Less than three years ago, you would be hard-pressed to find a double-decker bus in Miami. Now they run more frequently than metro buses in some locations and look a lot like a mini-United Nations on wheels, with tourists from around the globe.
Big Bus Tours, which provides double-decker bus tours in more than a dozen cities — including London, Paris, Rome and as far away as Hong Kong, Shanghai and Dubai — started its double-decker service in Miami with four buses in April 2011. Since then, the company has added 30 buses.
Two other companies — Miami Open City Tour and Citysightseeing Miami — also provide double-decker bus service but on a more limited scale. Although neither company responded to the Miami Herald’s request for an interview, Big Bus Tours General Manager Julia Conway said the two companies have a combined total of 16 to 18 double-decker buses, bringing the total number of double-decker buses in Miami to at least 50.
Conway’s involvement with double-decker buses was a natural evolution. Her family owned a coach company, as tour buses are known in the industry. In 2008, Conway Tours joined Gray Line, which she says, “was synonymous with double-decker buses in New York City.” It took three years to purchase the initial four double-decker buses and iron out logistics. The double-decker bus business was up and running by April 2011. Just two months later, Big Bus Tours, Ltd., bought the company and kept Conway on to run its operations in Miami. Today, Big Bus handles as many as 1,500 passengers daily during its peak, just before Christmas and just after the Orange Bowl (Dec. 19 through Jan. 5).
The tours orient visitors to the city and provide information that sometimes surprises even longtime residents who hop aboard. Tour guide Linda McKenna — who cuts a striking figure in her broad-brimmed hat and with each finger festooned with silver rings, some in the shape of wolf heads — even knew the name of the horse one Miami police officer rode in a downtown park.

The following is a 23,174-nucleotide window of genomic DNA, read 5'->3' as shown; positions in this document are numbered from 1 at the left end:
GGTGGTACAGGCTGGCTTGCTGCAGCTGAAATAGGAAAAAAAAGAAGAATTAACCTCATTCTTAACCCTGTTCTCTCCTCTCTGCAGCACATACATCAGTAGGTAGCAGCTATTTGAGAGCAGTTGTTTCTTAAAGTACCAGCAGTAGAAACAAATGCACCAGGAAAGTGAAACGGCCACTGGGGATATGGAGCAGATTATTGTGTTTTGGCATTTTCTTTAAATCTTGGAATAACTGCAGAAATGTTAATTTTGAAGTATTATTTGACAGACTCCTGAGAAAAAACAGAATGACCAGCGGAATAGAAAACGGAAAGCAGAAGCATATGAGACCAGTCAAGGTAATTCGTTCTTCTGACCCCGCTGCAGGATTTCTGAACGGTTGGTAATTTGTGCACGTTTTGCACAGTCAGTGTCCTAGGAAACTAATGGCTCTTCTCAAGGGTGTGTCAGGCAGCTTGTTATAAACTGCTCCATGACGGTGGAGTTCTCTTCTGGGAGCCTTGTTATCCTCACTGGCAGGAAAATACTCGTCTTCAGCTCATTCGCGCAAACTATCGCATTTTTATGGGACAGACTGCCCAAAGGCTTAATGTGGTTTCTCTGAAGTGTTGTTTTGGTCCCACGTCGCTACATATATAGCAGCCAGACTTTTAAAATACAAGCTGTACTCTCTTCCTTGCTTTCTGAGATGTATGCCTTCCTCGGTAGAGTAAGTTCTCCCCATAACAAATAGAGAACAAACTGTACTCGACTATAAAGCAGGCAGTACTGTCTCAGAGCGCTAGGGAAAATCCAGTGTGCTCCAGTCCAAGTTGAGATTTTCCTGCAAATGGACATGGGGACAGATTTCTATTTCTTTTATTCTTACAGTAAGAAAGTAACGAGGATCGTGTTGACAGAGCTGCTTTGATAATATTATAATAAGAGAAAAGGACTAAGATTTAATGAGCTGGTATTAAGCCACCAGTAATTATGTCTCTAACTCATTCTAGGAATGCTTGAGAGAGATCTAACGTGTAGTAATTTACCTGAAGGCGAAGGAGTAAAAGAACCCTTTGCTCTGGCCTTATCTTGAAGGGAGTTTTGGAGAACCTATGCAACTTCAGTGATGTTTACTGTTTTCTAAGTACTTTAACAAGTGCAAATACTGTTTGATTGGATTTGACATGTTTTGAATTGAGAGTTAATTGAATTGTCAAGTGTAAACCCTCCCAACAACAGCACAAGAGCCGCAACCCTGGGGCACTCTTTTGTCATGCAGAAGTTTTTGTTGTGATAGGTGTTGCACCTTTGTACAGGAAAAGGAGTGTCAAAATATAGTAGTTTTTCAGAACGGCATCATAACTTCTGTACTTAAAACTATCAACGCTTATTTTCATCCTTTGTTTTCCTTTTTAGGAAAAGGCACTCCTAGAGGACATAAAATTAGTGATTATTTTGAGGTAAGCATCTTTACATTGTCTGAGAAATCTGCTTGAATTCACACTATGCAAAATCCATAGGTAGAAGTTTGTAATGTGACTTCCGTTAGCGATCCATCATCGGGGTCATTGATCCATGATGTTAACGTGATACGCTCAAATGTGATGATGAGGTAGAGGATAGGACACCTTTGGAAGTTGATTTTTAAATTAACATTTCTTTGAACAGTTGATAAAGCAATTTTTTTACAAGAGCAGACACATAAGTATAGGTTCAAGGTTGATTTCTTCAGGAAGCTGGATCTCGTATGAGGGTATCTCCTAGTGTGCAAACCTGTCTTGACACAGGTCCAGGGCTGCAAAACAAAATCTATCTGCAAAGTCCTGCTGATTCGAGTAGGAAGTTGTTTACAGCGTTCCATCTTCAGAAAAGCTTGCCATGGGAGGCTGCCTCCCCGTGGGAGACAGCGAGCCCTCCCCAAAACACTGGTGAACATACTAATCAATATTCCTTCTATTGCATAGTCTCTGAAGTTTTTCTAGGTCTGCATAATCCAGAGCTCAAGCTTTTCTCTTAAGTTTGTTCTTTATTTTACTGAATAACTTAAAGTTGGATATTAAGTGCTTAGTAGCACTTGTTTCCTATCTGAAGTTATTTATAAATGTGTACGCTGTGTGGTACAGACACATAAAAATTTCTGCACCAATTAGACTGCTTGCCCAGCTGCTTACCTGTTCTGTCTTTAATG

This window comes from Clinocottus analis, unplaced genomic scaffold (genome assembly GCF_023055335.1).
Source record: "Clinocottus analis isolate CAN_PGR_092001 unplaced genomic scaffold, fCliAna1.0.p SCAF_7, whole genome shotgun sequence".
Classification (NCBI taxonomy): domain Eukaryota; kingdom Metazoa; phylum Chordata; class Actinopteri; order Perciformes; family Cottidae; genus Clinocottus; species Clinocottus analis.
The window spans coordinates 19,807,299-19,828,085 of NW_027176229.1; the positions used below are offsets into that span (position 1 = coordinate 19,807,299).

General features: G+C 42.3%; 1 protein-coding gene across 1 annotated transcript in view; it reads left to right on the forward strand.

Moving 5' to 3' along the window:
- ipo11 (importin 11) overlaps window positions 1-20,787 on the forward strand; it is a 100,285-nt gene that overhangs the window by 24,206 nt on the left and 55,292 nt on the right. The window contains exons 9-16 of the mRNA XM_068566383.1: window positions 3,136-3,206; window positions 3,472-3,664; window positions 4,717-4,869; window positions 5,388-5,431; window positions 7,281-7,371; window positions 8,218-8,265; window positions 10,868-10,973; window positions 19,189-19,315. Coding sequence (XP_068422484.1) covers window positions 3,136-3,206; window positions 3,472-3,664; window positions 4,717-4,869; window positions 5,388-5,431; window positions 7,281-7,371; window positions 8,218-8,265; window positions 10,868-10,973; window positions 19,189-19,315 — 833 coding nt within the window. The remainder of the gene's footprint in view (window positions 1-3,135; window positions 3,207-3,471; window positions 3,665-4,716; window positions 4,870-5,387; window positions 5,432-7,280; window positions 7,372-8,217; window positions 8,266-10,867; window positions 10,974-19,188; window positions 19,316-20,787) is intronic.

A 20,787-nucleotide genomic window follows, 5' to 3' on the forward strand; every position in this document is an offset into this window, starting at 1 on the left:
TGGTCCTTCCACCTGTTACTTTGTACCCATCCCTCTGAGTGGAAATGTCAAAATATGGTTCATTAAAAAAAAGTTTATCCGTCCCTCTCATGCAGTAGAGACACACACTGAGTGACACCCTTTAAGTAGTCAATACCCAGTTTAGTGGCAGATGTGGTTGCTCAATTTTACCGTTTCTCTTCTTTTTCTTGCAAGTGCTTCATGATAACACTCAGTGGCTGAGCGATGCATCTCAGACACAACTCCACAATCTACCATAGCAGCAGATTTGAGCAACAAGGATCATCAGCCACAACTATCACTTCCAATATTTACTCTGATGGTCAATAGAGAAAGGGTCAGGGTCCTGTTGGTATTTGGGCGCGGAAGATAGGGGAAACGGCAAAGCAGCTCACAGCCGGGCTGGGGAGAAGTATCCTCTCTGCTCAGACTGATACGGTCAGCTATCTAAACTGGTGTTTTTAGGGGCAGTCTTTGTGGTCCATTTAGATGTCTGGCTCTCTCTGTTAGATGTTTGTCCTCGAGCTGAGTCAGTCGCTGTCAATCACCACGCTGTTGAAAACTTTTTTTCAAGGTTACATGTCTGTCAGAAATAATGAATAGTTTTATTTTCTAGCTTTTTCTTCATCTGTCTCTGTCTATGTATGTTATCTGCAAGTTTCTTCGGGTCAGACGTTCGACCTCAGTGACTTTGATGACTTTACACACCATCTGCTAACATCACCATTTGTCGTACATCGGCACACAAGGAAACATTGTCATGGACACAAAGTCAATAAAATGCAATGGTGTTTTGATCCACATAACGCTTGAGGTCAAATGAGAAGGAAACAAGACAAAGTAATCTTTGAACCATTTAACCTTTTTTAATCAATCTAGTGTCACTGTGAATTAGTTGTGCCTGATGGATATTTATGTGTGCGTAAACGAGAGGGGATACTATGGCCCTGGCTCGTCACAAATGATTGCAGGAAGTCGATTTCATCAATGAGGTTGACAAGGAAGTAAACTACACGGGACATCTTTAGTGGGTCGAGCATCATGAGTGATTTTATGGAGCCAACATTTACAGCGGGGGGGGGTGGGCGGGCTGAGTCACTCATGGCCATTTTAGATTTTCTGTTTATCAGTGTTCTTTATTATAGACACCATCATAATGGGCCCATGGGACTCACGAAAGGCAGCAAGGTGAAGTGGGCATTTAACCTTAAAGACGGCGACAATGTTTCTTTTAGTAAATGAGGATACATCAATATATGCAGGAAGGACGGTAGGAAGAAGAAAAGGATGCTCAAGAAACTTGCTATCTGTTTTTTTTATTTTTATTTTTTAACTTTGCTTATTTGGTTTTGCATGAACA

“Oh, there’s Sunny,” she said. Further along her route, McKenna pointed out the Wilkie D. Ferguson, Jr., U.S. Courthouse at 400 N. Miami Ave. Commenting on the unique Arquitectonica design, she said it was built to resemble a ship and had three distinct sections to indicate “there are two sides to every story, and the truth resides in the middle.”
McKenna even related a personal anecdote about climbing onto a fence so that she could peer into then-President Richard Nixon’s “Winter White House” on Key Biscayne. “Do you like what you see, little girl?” a Secret Service agent asked her. When she replied, yes, the agent politely told her to get lost, “OK,” he said, “Good-bye.”
Sometimes, celebrities do a little sightseeing from the top deck — such as the Heat basketball team after their championship win this year. Grammy winner Gloria Estefan and the self-deprecating heartthrob Fabio, with his signature long golden tresses, rode together during a separate celebrity event last year.
“The ladies went crazy for Fabio,” says Eliana Larrauri, who doubles as a company tour guide and dispatcher. “Can you imagine him on top of the double decker with his hair flying?”
The Miami tour actually involves two routes. One is a loop of Miami that takes in the downtown, passing by the Freedom Tower, the arena and arts centers to Coconut Grove, Coral Gables and Little Havana. The Miami Beach loop traverses the MacArthur Causeway, the Art Deco District, the Fontainebleau Hotel, Lincoln Road and Jungle Island. Riders can hop off and on at 20 stops, but they may want to ride to the end of the line, about 90 minutes, because the banter by the tour guides — most of them native Miamians — can be both entertaining and informative.